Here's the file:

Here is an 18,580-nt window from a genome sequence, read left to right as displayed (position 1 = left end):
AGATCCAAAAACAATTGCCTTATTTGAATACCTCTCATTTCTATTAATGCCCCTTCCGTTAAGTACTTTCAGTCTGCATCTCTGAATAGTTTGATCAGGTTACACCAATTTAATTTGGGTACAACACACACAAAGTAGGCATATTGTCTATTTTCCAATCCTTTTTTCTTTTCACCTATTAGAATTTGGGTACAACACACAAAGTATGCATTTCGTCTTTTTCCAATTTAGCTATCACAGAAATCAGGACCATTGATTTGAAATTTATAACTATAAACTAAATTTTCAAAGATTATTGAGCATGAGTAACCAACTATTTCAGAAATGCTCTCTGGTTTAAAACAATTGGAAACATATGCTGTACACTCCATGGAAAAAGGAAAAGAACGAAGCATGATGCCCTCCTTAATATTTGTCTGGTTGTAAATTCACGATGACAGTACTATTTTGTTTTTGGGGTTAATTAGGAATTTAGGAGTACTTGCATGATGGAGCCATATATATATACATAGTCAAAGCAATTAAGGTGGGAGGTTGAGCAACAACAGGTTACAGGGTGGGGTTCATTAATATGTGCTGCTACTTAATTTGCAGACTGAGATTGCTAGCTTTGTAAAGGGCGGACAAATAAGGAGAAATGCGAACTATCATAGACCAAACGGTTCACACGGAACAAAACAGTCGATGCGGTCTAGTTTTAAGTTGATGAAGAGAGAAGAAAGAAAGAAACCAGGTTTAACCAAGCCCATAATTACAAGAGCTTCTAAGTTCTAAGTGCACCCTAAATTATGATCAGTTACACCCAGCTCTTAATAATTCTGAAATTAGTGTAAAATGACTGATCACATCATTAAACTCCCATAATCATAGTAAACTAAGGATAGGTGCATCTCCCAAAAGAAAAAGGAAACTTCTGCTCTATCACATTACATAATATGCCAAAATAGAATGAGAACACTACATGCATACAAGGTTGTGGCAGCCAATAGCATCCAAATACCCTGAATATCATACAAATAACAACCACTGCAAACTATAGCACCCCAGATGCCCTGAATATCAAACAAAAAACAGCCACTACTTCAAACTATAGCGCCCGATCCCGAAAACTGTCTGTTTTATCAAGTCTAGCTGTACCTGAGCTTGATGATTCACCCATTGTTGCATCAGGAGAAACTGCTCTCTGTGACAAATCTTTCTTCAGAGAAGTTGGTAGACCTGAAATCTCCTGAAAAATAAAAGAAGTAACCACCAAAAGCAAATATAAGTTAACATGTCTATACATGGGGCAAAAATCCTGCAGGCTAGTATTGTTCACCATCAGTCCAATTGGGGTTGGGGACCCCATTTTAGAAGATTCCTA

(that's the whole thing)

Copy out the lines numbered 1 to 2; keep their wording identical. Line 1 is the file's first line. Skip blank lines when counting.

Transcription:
Here is an 18,580-nt window from a genome sequence, read left to right as displayed (position 1 = left end):
AGATCCAAAAACAATTGCCTTATTTGAATACCTCTCATTTCTATTAATGCCCCTTCCGTTAAGTACTTTCAGTCTGCATCTCTGAATAGTTTGATCAGGTTACACCAATTTAATTTGGGTACAACACACACAAAGTAGGCATATTGTCTATTTTCCAATCCTTTTTTCTTTTCACCTATTAGAATTTGGGTACAACACACAAAGTATGCATTTCGTCTTTTTCCAATTTAGCTATCACAGAAATCAGGACCATTGATTTGAAATTTATAACTATAAACTAAATTTTCAAAGATTATTGAGCATGAGTAACCAACTATTTCAGAAATGCTCTCTGGTTTAAAACAATTGGAAACATATGCTGTACACTCCATGGAAAAAGGAAAAGAACGAAGCATGATGCCCTCCTTAATATTTGTCTGGTTGTAAATTCACGATGACAGTACTATTTTGTTTTTGGGGTTAATTAGGAATTTAGGAGTACTTGCATGATGGAGCCATATATATATACATAGTCAAAGCAATTAAGGTGGGAGGTTGAGCAACAACAGGTTACAGGGTGGGGTTCATTAATATGTGCTGCTACTTAATTTGCAGACTGAGATTGCTAGCTTTGTAAAGGGCGGACAAATAAGGAGAAATGCGAACTATCATAGACCAAACGGTTCACACGGAACAAAACAGTCGATGCGGTCTAGTTTTAAGTTGATGAAGAGAGAAGAAAGAAAGAAACCAGGTTTAACCAAGCCCATAATTACAAGAGCTTCTAAGTTCTAAGTGCACCCTAAATTATGATCAGTTACACCCAGCTCTTAATAATTCTGAAATTAGTGTAAAATGACTGATCACATCATTAAACTCCCATAATCATAGTAAACTAAGGATAGGTGCATCTCCCAAAAGAAAAAGGAAACTTCTGCTCTATCACATTACATAATATGCCAAAATAGAATGAGAACACTACATGCATACAAGGTTGTGGCAGCCAATAGCATCCAAATACCCTGAATATCATACAAATAACAACCACTGCAAACTATAGCACCCCAGATGCCCTGAATATCAAACAAAAAACAGCCACTACTTCAAACTATAGCGCCCGATCCCGAAAACTGTCTGTTTTATCAAGTCTAGCTGTACCTGAGCTTGATGATTCACCCATTGTTGCATCAGGAGAAACTGCTCTCTGTGACAAATCTTTCTTCAGAGAAGTTGGTAGACCTGAAATCTCCTGAAAAATAAAAGAAGTAACCACCAAAAGCAAATATAAGTTAACATGTCTATACATGGGGCAAAAATCCTGCAGGCTAGTATTGTTCACCATCAGTCCAATTGGGGTTGGGGACCCCATTTTAGAAGATTCCTA